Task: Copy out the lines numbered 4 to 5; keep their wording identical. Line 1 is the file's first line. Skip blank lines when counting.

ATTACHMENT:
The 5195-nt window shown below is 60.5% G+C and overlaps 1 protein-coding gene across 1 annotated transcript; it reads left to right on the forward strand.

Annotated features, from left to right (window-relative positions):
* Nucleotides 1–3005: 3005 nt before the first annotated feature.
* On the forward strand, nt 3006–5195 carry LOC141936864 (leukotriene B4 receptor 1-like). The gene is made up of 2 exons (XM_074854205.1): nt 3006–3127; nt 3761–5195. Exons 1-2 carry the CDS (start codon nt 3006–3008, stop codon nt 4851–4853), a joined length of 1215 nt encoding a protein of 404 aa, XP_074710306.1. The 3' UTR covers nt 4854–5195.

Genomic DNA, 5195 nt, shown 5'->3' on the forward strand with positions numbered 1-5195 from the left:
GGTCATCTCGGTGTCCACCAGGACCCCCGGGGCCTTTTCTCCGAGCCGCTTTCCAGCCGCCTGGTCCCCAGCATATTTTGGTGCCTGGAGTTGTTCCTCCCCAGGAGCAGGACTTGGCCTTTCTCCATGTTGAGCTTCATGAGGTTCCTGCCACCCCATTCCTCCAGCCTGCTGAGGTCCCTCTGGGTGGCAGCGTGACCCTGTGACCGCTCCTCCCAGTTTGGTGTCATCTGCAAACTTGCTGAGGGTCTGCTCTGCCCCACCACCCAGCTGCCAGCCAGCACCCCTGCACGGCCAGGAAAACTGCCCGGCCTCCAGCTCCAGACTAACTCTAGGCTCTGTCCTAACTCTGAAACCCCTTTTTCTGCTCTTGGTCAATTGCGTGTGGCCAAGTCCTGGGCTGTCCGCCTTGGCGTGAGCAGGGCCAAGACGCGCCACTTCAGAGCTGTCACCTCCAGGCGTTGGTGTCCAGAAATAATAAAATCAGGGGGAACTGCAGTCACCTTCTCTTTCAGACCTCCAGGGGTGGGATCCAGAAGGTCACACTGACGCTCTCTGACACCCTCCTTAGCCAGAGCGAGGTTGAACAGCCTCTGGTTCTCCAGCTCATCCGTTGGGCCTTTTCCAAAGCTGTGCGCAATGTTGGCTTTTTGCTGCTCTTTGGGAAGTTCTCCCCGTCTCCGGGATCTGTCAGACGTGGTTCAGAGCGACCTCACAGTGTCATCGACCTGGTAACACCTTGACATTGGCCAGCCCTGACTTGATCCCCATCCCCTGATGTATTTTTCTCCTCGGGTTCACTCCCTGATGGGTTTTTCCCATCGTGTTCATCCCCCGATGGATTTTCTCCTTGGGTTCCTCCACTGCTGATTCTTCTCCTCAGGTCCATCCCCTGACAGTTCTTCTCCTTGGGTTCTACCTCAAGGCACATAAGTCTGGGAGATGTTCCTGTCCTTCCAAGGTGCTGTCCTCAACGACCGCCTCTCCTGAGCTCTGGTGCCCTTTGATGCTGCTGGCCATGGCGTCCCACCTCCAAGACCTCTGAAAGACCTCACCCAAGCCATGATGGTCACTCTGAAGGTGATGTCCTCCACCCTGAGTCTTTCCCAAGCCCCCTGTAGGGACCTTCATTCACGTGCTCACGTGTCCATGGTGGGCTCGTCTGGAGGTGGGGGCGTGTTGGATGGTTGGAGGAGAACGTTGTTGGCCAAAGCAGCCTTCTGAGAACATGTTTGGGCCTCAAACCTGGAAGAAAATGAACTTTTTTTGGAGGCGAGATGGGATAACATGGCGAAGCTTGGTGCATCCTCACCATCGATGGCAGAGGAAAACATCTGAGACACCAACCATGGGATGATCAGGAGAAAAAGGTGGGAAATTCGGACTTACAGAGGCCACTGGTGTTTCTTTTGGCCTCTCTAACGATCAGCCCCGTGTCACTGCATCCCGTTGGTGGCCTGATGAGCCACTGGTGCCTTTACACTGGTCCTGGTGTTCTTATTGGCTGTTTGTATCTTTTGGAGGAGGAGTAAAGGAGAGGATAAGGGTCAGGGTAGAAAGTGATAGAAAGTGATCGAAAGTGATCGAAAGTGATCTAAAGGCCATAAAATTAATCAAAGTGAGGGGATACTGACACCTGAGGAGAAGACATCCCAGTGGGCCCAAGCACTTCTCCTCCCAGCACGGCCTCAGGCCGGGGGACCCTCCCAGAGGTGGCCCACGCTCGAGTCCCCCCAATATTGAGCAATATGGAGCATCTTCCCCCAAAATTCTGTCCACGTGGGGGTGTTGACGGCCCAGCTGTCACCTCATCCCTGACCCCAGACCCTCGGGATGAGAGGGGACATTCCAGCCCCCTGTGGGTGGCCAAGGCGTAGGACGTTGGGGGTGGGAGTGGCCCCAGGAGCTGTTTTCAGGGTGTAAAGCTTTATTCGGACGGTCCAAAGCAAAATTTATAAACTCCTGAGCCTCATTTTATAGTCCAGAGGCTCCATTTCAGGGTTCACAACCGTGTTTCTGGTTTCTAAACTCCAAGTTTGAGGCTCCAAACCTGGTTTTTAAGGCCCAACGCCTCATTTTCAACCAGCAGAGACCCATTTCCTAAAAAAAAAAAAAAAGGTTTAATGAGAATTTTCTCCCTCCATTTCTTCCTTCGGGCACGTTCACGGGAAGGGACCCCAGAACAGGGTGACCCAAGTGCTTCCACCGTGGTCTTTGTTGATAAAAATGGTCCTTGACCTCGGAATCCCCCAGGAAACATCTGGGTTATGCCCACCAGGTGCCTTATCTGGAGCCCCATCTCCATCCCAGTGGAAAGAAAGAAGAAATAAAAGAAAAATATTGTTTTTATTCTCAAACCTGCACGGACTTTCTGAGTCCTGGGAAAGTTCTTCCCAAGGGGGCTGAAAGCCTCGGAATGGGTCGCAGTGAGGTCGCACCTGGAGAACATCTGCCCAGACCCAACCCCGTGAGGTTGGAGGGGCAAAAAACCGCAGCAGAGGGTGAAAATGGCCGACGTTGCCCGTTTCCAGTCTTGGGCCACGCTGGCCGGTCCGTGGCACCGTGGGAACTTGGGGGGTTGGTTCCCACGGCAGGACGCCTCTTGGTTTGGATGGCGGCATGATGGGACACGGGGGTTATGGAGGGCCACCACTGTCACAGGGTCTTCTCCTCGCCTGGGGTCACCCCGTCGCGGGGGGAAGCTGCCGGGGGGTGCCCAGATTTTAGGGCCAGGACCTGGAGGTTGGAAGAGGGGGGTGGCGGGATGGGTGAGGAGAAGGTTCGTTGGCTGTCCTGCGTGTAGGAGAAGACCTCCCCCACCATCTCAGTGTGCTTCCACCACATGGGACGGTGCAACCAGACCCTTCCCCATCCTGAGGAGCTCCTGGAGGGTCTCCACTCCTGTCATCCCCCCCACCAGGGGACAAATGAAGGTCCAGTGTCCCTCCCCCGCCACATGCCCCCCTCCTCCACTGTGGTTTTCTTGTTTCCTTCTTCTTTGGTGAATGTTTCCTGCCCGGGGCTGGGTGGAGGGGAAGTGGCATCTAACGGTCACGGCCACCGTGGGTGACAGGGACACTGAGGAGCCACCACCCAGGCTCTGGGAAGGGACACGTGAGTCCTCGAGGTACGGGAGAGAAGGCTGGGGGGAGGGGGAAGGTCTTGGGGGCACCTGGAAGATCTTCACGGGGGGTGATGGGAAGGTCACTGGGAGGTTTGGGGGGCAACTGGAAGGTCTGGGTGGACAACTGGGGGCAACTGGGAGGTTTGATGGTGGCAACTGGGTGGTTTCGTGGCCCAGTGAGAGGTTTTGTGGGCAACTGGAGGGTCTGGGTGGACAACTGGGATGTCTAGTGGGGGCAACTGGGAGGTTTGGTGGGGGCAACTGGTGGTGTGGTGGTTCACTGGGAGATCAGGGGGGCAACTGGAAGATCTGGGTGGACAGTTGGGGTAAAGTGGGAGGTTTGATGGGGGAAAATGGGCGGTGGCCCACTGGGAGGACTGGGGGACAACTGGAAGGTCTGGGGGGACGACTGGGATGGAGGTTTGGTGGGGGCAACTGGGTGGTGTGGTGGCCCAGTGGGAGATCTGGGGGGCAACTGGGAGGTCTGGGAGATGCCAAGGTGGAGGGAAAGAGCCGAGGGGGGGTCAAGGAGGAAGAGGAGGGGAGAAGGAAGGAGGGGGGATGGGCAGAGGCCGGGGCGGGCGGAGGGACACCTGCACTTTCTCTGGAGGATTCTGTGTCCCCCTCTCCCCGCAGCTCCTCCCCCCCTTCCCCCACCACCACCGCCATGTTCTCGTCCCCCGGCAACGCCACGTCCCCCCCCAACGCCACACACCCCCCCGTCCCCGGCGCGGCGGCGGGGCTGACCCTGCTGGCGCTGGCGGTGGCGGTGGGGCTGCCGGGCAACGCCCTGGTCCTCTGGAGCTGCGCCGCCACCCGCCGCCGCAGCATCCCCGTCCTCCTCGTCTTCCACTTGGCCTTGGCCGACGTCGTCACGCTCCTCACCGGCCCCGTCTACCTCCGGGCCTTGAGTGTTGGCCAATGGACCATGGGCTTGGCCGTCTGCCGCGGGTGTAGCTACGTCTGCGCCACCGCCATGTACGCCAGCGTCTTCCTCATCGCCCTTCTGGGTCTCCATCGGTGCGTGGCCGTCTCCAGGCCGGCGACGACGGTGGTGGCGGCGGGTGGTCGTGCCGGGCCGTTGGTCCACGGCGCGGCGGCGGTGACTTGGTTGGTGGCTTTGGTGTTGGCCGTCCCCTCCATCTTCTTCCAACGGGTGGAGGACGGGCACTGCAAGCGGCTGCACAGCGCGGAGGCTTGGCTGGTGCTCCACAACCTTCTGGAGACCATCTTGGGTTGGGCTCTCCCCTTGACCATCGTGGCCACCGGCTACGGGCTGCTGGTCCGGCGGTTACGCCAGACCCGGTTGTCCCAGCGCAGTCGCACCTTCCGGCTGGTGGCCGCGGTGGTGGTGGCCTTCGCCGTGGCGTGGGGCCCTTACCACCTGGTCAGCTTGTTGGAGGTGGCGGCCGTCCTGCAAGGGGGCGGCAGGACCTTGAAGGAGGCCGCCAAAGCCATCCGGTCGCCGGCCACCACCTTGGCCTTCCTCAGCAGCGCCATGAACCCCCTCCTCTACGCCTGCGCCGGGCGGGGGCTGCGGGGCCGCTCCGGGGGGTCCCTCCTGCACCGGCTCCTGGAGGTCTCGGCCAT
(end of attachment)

* On the forward strand, nt 3006–5195 carry LOC141936864 (leukotriene B4 receptor 1-like). The gene is made up of 2 exons (XM_074854205.1): nt 3006–3127; nt 3761–5195. Exons 1-2 carry the CDS (start codon nt 3006–3008, stop codon nt 4851–4853), a joined length of 1215 nt encoding a protein of 404 aa, XP_074710306.1. The 3' UTR covers nt 4854–5195.

Genomic DNA, 5195 nt, shown 5'->3' on the forward strand with positions numbered 1-5195 from the left: